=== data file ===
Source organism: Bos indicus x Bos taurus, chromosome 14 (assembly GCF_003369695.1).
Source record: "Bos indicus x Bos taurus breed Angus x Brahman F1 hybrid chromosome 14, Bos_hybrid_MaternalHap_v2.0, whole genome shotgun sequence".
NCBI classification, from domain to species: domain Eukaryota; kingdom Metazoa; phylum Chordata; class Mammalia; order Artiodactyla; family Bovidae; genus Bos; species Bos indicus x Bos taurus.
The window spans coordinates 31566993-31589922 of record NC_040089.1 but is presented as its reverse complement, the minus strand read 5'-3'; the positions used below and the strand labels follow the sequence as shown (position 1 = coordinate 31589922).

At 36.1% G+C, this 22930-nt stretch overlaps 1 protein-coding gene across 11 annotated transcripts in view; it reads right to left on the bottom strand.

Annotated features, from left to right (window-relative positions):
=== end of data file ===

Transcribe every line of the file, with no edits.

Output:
Source organism: Bos indicus x Bos taurus, chromosome 14 (assembly GCF_003369695.1).
Source record: "Bos indicus x Bos taurus breed Angus x Brahman F1 hybrid chromosome 14, Bos_hybrid_MaternalHap_v2.0, whole genome shotgun sequence".
NCBI classification, from domain to species: domain Eukaryota; kingdom Metazoa; phylum Chordata; class Mammalia; order Artiodactyla; family Bovidae; genus Bos; species Bos indicus x Bos taurus.
The window spans coordinates 31566993-31589922 of record NC_040089.1 but is presented as its reverse complement, the minus strand read 5'-3'; the positions used below and the strand labels follow the sequence as shown (position 1 = coordinate 31589922).

At 36.1% G+C, this 22930-nt stretch overlaps 1 protein-coding gene across 11 annotated transcripts in view; it reads right to left on the bottom strand.

Annotated features, from left to right (window-relative positions):